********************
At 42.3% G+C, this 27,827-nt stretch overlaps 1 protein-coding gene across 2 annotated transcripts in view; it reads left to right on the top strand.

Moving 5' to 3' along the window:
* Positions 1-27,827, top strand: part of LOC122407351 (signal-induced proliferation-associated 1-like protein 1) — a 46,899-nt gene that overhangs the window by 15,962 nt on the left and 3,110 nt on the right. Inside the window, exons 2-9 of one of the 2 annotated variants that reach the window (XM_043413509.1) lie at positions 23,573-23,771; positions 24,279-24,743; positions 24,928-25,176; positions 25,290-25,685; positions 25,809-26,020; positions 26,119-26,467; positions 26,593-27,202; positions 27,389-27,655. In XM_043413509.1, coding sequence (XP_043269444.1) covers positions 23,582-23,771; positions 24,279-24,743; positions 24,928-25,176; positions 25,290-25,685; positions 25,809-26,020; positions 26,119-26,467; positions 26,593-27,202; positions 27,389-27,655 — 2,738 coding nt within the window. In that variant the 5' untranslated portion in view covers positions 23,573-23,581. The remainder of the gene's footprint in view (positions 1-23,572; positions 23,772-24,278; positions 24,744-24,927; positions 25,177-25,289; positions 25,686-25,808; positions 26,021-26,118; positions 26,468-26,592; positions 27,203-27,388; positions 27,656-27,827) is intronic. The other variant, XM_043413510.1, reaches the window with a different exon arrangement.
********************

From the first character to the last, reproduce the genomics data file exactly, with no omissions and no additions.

At 42.3% G+C, this 27,827-nt stretch overlaps 1 protein-coding gene across 2 annotated transcripts in view; it reads left to right on the top strand.

Moving 5' to 3' along the window:
* Positions 1-27,827, top strand: part of LOC122407351 (signal-induced proliferation-associated 1-like protein 1) — a 46,899-nt gene that overhangs the window by 15,962 nt on the left and 3,110 nt on the right. Inside the window, exons 2-9 of one of the 2 annotated variants that reach the window (XM_043413509.1) lie at positions 23,573-23,771; positions 24,279-24,743; positions 24,928-25,176; positions 25,290-25,685; positions 25,809-26,020; positions 26,119-26,467; positions 26,593-27,202; positions 27,389-27,655. In XM_043413509.1, coding sequence (XP_043269444.1) covers positions 23,582-23,771; positions 24,279-24,743; positions 24,928-25,176; positions 25,290-25,685; positions 25,809-26,020; positions 26,119-26,467; positions 26,593-27,202; positions 27,389-27,655 — 2,738 coding nt within the window. In that variant the 5' untranslated portion in view covers positions 23,573-23,581. The remainder of the gene's footprint in view (positions 1-23,572; positions 23,772-24,278; positions 24,744-24,927; positions 25,177-25,289; positions 25,686-25,808; positions 26,021-26,118; positions 26,468-26,592; positions 27,203-27,388; positions 27,656-27,827) is intronic. The other variant, XM_043413510.1, reaches the window with a different exon arrangement.